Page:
FROM Suzanne Goldenberg
The Climate Is Changing while Politics Stays the Same Climate change denial has been overtaken by observable facts — like the rapid melting of ice sheets that will increase ocean levels worldwide. It's happening, and the latest predictions of what's likely to come include disastrous flooding during the lifetimes of people living today. Polls show there's public concern -- but politicians can still ignore it — despite the scientific consensus that there's no time to lose. The cost of reducing greenhouse emissions may be a lot less than the cost of inaction.
Diplomacy, Money and Climate Change Unanimous on the part of almost 200 nations, this weekend's " Paris agreement " is being hailed as "historic" — even though there's no way to enforce promised reductions of greenhouse emissions. Public disclosure is required every five years, with the prospect of "naming and shaming" countries that don't meet their commitments. It's also being called a "signal to investors" that the "age of fossil fuels" is ending. That's aimed at Republican US Senators and other climate deniers. Will the international marketplace supply the enforcement mechanism that diplomacy failed to provide?
Will the Latest Climate Talks Start Something New? The first Earth Summit was held in Rio de Janeiro in 1992. It was agreed that human interference was changing the climate and that something had to be done. Since then, conferences have been held all over the world--most notably in Kyoto in 1997 and Copenhagen in 2009 — without producing an enforceable strategy to cope with changes that are already under way or to prevent more change in the future. Now the leaders of nations covering 95% of the planet are convening in Paris to try again. Can even that limited goal survive differences between rich and developing nations and overcome domestic politics in the US and other countries?
Hillary Clinton, Barack Obama and US Foreign Policy Senator Hillary Clinton appeared before her colleagues on the Senate Foreign Relations Committee as Barack Obama's nominee to be Secretary of State. Why did Obama choose a former political rival to fill the most important post in his cabinet? What unique assets does she bring to Obama's foreign policy team? How will Bill Clinton and his foundation have to adjust to Hillary’s new role in world affairs? What have we learned in Clinton's confirmation hearing ? How will she influence the Obama approach to the crisis in Gaza and other problems around the world?
Hillary Clinton, Barack Obama and US Foreign Policy Senator Hillary Clinton appeared before her colleagues on the Senate Foreign Relations Committee as Barack Obama's nominee to be Secretary of State. Why did Obama choose a former political rival to fill the most important post in his cabinet? What unique assets does she bring to Obama's foreign policy team? How will Bill Clinton and his foundation Clinton's confirmation hearing ? How will she influence the Obama approach to the crisis in Gaza and other problems around the world? have to adjust to Hillary’s new role in world affairs? What have we learned in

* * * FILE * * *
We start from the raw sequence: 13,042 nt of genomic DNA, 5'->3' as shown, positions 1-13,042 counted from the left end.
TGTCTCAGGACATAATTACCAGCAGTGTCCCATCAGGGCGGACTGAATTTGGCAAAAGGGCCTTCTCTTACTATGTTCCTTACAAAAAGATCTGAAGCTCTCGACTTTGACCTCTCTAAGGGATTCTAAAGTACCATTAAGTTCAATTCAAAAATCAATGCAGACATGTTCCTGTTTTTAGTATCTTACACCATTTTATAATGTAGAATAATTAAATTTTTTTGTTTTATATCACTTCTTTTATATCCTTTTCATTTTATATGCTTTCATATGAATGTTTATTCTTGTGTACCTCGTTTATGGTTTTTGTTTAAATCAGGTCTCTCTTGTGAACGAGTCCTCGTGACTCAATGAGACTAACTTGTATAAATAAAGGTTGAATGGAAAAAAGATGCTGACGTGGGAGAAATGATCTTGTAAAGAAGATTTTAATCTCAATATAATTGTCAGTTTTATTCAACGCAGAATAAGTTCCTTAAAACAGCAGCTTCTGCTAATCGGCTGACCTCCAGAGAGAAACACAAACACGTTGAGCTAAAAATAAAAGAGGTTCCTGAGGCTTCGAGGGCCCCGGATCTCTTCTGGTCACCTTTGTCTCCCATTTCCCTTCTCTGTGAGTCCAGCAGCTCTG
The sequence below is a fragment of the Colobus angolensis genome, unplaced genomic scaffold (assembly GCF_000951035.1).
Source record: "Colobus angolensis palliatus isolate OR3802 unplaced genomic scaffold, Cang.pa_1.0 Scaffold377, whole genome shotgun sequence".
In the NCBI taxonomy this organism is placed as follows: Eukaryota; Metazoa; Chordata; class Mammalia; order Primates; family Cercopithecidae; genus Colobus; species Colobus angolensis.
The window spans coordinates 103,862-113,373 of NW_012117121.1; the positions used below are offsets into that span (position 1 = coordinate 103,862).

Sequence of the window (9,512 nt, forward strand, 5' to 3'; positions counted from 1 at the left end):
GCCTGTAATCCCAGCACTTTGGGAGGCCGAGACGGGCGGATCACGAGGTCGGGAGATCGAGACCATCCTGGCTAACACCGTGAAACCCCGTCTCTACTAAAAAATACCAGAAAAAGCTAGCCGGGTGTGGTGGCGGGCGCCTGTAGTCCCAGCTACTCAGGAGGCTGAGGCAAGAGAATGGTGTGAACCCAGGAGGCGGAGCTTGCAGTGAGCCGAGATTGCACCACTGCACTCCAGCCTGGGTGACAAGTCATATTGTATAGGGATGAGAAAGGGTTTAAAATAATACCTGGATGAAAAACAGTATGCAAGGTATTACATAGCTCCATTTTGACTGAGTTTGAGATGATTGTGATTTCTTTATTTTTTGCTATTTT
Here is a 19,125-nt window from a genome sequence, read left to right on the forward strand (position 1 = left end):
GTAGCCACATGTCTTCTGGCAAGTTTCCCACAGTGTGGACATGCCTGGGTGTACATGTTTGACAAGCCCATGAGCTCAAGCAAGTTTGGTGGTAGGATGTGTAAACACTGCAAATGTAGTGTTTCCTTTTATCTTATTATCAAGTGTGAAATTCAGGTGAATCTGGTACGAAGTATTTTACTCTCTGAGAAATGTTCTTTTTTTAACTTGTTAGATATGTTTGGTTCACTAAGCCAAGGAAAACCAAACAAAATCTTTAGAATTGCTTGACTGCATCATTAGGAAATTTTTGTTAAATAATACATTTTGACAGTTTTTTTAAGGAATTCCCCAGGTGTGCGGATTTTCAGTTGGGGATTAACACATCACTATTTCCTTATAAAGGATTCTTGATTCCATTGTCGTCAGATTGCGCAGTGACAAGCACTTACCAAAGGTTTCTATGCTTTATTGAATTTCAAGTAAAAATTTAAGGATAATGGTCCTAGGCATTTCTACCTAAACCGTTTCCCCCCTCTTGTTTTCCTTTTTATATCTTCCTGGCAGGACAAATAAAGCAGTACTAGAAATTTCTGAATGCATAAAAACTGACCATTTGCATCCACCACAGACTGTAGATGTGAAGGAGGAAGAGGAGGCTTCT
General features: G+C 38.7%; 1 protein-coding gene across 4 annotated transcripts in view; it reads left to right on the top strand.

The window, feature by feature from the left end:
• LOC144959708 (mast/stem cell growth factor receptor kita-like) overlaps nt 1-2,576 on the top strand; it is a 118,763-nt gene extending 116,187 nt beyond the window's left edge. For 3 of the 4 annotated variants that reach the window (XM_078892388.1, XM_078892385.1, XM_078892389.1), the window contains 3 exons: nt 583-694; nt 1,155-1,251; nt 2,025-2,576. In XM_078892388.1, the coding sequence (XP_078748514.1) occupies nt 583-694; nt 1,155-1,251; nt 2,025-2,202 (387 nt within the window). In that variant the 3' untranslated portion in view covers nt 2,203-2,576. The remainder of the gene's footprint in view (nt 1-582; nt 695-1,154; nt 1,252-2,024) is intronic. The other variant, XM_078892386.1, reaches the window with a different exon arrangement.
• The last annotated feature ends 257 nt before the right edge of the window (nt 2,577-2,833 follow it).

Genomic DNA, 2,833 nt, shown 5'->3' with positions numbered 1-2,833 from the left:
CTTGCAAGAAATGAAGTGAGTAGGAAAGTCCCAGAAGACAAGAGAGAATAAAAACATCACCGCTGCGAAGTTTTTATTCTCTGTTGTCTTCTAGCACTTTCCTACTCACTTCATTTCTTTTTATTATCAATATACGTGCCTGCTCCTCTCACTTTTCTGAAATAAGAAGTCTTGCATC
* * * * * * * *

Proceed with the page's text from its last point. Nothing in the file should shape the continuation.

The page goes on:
The longest US war: Will Trump send more troops to Afghanistan? The Trump White House is divided over the Pentagon's request for more troops in Afghanistan—where the US has been fighting for the past 16 years. Is there a formula -- either for "victory" or a political settlement? Is there an end in sight for America's longest war?
Replacing Obamacare: Now you see it… now you don’t As the Senate deliberates replacing Obmacare, health coverage for millions of people is at stake. There've been no public hearings, and a draft measure won't be made public. Is the House version so unpopular that that Senate is hiding a version that looks much the same?
Trump's 'America First' goes missing abroad In the Middle East, President Trump is changing some policies of the Obama Administration—and reversing his own campaign attacks on Islam as a religion that "hates us." We hear about his visit to Saudi Arabia and what's at stake for the rest of his foreign excursion.
Trump plays scolder-in-chief with NATO allies At the opening of NATO’s dramatic new headquarters in Brussels today, President Trump acknowledged that Article 5 — promising that “an attack on one nation is an attack on all” -- has only been invoked one time: in the aftermath of September 11. But the President failed to provide what 27 other Alliance members have been waiting for: a re-commitment by America’s new leader to Article 5. Instead, they got a scolding.